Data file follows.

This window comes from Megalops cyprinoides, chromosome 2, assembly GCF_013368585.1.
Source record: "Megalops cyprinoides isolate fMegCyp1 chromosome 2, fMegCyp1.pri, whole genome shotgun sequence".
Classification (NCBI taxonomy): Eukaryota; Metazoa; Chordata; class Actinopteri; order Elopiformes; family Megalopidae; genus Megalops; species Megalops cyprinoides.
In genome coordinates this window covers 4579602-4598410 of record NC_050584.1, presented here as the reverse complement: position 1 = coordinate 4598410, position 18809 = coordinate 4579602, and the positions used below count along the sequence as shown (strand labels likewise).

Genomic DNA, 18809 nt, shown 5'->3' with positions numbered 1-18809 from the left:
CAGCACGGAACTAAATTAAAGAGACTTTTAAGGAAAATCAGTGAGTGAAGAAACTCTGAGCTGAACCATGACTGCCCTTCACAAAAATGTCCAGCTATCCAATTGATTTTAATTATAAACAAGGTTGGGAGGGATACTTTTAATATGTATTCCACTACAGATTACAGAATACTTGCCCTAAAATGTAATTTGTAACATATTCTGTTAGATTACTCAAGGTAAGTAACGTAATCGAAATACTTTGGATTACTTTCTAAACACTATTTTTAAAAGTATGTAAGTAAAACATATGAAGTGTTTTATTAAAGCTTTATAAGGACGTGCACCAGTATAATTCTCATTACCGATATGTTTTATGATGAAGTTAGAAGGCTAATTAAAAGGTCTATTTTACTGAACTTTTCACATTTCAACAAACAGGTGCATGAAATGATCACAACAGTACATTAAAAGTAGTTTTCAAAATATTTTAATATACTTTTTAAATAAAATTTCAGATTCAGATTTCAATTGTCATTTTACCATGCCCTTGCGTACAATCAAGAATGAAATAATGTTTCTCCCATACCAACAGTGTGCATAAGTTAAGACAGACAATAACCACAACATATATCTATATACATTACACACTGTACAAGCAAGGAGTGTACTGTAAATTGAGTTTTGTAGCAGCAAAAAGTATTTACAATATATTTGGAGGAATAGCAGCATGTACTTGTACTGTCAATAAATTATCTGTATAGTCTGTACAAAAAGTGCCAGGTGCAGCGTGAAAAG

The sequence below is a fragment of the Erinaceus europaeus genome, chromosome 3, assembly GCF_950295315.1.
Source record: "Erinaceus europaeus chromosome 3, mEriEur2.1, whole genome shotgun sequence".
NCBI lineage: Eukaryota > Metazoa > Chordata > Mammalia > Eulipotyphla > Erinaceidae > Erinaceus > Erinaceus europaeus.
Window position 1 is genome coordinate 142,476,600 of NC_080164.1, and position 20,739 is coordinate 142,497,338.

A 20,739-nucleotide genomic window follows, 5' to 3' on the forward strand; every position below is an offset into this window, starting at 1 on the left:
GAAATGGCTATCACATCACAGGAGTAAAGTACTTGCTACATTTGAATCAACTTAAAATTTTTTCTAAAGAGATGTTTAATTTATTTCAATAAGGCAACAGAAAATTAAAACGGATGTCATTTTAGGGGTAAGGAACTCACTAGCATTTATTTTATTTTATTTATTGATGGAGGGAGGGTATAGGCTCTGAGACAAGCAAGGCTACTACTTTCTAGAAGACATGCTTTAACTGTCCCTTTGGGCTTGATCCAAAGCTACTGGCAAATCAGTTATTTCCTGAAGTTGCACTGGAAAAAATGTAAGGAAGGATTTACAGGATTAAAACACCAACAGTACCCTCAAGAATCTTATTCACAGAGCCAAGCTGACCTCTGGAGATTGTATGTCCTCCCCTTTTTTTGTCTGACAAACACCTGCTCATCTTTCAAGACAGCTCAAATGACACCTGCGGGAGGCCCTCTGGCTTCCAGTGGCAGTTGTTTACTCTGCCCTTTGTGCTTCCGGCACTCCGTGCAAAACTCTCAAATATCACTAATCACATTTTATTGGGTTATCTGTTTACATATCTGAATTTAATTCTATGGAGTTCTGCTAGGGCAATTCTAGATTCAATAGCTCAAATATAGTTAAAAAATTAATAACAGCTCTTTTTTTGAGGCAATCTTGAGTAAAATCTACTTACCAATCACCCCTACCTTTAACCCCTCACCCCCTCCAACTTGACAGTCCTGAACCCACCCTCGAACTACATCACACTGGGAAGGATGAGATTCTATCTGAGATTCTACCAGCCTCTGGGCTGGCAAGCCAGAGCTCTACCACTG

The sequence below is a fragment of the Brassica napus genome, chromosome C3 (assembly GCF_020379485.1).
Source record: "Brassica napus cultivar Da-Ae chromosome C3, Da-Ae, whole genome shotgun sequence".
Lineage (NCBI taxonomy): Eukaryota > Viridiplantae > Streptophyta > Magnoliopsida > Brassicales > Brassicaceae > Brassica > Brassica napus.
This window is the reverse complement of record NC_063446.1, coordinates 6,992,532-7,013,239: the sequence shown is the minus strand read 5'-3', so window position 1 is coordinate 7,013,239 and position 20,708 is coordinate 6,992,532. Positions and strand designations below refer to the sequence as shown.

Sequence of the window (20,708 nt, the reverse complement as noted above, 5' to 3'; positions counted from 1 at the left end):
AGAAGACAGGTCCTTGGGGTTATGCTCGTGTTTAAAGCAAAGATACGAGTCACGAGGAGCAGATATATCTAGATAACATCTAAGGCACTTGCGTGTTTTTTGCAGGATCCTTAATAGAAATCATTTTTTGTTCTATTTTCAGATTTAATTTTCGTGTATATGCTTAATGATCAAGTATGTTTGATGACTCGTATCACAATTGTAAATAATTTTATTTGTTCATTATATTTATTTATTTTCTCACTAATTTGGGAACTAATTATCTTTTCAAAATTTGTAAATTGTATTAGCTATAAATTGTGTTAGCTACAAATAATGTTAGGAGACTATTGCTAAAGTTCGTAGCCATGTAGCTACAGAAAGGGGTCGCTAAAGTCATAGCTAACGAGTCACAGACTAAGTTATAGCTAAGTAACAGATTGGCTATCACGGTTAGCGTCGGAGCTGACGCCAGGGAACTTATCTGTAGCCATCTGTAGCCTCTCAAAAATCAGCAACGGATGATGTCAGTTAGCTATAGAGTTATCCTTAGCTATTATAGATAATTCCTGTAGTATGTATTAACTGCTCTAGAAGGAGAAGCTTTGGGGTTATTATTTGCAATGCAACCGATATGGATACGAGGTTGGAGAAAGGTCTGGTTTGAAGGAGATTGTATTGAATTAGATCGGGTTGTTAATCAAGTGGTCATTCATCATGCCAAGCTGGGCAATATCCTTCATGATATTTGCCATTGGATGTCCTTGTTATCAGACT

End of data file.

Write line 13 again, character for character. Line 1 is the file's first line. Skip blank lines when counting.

The sequence below is a fragment of the Brassica napus genome, chromosome C3 (assembly GCF_020379485.1).